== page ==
Juan Baten came to this country from Guatemala seven years ago in search of a better life. A bus in Cabral, Guatemala, hit his father so Baten left home at the age of 15, to make the journey north. He made his way to Brooklyn, N.Y., where he found work in a tortilla factory in an industrial corridor along the Brooklyn-Queens border. He worked six days a week, nine hours a day, from five in the evening until two in the morning, operating the machines that churned out tortillas. The $7.25 per hour he earned was sent back to his family in Guatemala, supporting his four brothers.
Baten also found love. Seven months ago, his common law wife Rosario Ramirez gave birth to daughter, Daisy Stefanie. They dreamed of a day when they could move their family back to Guatemala.
However, one Sunday, Baten’s arm got stuck in the blades of a dough-mixing machine and he was crushed to death. The 22-year-old dad’s story splashed across the pages of the New York tabloids, and his death led to investigations by the federal Occupational Safety and Health Administration and state Department of Labor. The Workers Compensation Board discovered that the factory owner was not offering worker’s compensation to his employees and issued a stop-work order. The factory is now closed, pending payment of insurance and fines by the owner, according to news reports.
Daniel Gross, executive director of Brandworkers International, noted in response to the case that the workers at the tortilla factory were not organized into a union. Neither had the facilities ever been inspected by OSHA prior to Baten’s tragic death. Many more questions remain unanswered: Were Baten and his colleagues adequately trained to use the dangerous food machines safely? Were they given breaks during their graveyard shift? What access to health care did Baten have to ease the fatigue he undoubtedly experienced from working six days a week?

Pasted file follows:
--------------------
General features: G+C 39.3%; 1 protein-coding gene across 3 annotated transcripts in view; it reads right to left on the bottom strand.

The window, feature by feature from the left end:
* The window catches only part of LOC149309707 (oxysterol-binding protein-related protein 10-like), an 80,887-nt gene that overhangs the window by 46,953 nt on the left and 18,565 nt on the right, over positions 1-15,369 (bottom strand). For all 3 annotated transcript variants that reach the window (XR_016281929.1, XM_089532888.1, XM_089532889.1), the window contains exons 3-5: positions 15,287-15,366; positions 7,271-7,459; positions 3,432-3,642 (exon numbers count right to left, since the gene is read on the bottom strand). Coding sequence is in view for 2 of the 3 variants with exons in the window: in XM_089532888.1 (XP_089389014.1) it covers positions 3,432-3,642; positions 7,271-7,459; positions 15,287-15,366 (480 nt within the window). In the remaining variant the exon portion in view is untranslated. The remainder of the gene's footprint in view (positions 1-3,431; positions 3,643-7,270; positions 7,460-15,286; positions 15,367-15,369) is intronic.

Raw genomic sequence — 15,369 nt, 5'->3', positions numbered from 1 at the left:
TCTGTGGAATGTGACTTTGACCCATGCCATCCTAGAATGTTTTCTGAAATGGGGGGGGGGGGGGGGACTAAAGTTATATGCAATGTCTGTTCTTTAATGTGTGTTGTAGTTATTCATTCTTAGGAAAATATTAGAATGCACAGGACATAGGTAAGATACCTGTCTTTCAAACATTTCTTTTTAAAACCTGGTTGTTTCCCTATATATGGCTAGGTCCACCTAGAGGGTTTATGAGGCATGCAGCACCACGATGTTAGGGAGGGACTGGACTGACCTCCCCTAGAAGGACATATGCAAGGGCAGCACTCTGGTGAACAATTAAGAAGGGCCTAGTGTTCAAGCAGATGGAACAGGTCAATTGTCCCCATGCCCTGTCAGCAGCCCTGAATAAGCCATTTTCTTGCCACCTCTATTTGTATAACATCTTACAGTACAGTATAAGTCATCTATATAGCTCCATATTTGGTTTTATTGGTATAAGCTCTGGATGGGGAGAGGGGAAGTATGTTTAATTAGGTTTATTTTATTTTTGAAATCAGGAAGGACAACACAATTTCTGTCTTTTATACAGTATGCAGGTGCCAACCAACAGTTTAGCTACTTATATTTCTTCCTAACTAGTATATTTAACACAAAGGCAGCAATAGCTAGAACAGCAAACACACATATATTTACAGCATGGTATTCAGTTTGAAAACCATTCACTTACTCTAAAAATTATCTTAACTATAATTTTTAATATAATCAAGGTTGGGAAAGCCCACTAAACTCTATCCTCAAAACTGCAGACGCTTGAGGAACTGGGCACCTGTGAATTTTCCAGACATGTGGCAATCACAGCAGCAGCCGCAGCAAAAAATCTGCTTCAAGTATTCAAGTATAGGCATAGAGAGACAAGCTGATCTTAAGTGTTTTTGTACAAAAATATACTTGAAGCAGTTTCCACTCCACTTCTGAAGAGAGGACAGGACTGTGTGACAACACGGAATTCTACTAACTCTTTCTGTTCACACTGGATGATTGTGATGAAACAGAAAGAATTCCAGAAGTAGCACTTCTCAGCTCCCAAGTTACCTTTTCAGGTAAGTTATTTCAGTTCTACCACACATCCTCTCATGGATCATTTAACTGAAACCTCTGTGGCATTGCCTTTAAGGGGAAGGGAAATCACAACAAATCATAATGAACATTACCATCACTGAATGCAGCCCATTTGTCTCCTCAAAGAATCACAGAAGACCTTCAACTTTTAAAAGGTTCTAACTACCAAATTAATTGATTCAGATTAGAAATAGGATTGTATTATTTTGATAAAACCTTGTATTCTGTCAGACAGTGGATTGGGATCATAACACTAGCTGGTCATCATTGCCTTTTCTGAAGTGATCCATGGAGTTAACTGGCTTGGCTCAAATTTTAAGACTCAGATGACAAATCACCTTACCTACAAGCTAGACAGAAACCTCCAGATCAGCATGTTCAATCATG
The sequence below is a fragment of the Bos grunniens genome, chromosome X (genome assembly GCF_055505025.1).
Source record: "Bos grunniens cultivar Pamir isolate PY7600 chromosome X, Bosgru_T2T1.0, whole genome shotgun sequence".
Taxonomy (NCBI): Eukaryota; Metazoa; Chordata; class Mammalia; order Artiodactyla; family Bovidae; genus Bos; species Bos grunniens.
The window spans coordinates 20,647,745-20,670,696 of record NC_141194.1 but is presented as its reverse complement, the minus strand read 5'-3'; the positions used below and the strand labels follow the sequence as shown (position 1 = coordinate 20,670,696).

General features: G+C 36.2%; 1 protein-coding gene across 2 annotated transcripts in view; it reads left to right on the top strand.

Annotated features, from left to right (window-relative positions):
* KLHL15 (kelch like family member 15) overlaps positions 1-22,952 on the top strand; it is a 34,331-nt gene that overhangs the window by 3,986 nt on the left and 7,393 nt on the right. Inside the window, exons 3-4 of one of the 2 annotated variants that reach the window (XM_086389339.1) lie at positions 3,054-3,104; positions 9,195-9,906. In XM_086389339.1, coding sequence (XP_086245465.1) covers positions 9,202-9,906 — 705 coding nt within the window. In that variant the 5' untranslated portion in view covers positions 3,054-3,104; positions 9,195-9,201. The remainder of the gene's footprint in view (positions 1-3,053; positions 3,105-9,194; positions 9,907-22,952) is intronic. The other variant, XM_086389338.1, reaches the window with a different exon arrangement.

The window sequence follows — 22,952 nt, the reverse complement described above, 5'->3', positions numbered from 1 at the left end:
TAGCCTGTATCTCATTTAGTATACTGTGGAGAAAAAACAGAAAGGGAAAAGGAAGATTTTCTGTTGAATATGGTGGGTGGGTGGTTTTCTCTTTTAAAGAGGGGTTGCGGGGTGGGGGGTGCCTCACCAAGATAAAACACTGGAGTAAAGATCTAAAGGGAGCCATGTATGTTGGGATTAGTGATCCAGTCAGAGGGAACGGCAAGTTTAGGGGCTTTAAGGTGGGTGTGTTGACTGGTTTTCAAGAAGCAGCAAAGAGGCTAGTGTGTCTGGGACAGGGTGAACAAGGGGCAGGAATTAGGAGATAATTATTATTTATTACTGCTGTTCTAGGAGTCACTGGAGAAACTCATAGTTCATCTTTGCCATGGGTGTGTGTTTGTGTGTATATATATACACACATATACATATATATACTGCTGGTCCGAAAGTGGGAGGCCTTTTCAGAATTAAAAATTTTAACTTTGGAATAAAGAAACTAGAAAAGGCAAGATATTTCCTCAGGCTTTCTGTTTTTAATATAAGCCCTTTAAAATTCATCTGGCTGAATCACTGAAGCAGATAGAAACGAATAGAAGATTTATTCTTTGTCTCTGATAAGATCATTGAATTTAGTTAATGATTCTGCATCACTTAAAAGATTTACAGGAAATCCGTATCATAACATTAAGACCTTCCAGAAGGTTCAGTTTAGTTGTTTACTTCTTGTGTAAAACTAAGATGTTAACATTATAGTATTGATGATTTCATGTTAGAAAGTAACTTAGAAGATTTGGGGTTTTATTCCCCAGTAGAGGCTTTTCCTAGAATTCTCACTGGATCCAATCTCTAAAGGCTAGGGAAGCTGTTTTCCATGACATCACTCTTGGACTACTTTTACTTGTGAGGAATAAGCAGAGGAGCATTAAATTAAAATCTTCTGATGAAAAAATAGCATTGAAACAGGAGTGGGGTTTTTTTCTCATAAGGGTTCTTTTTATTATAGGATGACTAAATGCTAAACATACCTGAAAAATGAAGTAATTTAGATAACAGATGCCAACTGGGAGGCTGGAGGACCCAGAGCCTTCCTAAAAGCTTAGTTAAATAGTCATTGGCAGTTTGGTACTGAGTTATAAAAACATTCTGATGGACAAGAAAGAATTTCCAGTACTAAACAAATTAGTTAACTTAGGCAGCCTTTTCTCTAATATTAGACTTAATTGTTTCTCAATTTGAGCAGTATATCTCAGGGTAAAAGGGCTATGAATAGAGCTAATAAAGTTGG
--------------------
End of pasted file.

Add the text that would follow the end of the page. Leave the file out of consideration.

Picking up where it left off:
But what we do know is that Baten’s workplace wasn’t unique. Workers suffer from low wages and hazardous working conditions throughout the food chain.
Few people of color hold management positions in the food system. Whites dominate high-wage professional and management occupations; three out of every four managers in the food system are white. Almost half of white men working in the food chain were employed as managers, while less than 10 percent of workers of color held comparable positions.
People of color are concentrated in low-wage jobs in the food chain. According to the 2008 Census, people of color make up 34.6 percent of the population (that percentage is expected to rise as 2010 Census data becomes available). But workers of color are represented at a level almost one and a half times that in sectors of the food chain. For instance, 50 percent of food production workers are people of color. This includes farm workers, 65 percent of whom are Latino.
Great advances have been made to ensure that our food is locally sourced and sustainably grown. Communities of color across the nation are taking food production in their hands, by converting abandoned lots in urban deserts into fertile, urban farms and gardens. But a movement for food justice must also encompass the food workers that currently toil in sweatshop-like conditions, the often-invisible labor that help bring our food to the table.